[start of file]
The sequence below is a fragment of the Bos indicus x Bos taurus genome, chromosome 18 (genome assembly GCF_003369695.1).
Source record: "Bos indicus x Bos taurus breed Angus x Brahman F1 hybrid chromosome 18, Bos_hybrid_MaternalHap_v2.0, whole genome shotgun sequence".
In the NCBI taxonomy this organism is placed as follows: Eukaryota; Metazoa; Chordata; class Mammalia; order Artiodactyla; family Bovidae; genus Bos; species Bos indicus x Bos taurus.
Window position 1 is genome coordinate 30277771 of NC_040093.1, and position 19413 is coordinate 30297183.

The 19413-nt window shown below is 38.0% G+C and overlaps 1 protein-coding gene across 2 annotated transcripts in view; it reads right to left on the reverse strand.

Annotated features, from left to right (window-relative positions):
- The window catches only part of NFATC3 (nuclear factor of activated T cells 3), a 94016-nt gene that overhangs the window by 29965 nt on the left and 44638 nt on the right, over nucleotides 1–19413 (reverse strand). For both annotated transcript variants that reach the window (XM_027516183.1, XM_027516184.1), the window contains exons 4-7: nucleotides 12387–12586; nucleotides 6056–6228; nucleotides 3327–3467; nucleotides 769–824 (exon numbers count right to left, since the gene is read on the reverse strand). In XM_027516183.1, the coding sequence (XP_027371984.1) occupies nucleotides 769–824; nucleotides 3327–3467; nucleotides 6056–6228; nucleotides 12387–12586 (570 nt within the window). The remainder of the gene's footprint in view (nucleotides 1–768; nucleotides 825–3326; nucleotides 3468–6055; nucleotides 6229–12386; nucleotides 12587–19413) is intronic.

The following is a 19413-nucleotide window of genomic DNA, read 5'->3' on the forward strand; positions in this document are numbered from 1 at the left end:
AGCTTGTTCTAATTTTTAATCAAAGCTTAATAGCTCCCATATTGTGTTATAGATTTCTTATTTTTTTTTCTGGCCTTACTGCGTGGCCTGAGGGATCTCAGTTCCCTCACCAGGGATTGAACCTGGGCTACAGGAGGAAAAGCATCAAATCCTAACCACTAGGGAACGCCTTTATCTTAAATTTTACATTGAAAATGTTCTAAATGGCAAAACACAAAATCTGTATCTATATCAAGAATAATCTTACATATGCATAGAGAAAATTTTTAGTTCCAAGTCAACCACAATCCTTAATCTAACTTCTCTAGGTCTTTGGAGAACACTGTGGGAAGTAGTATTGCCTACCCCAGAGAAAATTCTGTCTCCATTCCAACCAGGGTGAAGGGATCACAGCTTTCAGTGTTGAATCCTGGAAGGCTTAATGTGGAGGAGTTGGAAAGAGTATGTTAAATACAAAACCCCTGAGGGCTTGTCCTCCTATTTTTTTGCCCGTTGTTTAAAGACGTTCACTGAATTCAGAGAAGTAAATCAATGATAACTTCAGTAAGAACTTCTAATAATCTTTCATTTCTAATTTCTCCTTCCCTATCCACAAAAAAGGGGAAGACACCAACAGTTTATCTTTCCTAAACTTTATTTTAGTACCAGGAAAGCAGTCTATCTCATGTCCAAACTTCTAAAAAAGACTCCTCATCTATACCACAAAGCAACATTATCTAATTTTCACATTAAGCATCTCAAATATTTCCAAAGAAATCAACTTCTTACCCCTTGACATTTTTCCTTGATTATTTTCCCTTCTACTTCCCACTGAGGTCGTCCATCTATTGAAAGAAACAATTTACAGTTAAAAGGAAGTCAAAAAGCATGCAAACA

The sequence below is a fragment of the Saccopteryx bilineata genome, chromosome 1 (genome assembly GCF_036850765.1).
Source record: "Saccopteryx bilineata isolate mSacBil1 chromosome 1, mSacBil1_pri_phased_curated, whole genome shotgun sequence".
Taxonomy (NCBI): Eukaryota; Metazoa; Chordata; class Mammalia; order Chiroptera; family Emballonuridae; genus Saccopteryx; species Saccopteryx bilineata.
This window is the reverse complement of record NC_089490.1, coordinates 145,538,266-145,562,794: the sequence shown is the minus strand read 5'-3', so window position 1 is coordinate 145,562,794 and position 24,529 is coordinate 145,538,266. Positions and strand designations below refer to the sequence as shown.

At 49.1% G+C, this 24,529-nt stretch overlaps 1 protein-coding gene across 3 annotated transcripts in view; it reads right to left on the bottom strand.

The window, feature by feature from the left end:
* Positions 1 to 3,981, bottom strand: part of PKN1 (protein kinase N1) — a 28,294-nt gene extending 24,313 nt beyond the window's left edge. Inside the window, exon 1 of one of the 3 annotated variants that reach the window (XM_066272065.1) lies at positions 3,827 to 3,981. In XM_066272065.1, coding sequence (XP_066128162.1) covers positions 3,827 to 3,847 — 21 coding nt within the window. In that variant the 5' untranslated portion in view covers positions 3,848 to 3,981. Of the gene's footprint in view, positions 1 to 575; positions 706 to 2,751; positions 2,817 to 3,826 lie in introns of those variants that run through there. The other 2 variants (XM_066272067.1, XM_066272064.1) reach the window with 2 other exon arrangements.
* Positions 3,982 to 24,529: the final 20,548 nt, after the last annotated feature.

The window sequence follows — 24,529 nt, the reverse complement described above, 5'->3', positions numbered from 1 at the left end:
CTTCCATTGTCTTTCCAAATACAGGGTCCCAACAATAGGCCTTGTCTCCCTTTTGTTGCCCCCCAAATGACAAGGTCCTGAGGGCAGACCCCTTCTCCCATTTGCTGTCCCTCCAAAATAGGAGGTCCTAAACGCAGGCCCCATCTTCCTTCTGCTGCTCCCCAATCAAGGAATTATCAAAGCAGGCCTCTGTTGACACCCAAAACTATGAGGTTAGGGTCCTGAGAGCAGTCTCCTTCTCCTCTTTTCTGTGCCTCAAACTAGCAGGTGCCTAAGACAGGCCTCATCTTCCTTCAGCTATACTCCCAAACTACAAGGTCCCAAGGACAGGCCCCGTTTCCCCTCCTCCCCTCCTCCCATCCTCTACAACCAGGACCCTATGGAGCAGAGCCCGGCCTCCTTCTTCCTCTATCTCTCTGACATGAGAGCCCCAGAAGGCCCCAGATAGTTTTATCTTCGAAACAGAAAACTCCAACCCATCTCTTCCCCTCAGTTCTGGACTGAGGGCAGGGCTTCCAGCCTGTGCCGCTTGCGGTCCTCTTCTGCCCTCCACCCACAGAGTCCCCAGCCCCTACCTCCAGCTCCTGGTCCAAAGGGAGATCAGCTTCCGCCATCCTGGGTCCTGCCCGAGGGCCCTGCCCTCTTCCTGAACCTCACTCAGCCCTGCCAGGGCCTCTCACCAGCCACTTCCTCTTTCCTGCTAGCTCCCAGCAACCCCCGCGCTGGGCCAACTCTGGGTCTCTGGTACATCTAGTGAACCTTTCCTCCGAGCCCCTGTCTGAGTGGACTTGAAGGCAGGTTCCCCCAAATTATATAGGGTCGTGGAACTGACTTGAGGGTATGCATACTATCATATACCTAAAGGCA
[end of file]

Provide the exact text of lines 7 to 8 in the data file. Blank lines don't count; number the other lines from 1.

- The window catches only part of NFATC3 (nuclear factor of activated T cells 3), a 94016-nt gene that overhangs the window by 29965 nt on the left and 44638 nt on the right, over nucleotides 1–19413 (reverse strand). For both annotated transcript variants that reach the window (XM_027516183.1, XM_027516184.1), the window contains exons 4-7: nucleotides 12387–12586; nucleotides 6056–6228; nucleotides 3327–3467; nucleotides 769–824 (exon numbers count right to left, since the gene is read on the reverse strand). In XM_027516183.1, the coding sequence (XP_027371984.1) occupies nucleotides 769–824; nucleotides 3327–3467; nucleotides 6056–6228; nucleotides 12387–12586 (570 nt within the window). The remainder of the gene's footprint in view (nucleotides 1–768; nucleotides 825–3326; nucleotides 3468–6055; nucleotides 6229–12386; nucleotides 12587–19413) is intronic.

The following is a 19413-nucleotide window of genomic DNA, read 5'->3' on the forward strand; positions in this document are numbered from 1 at the left end: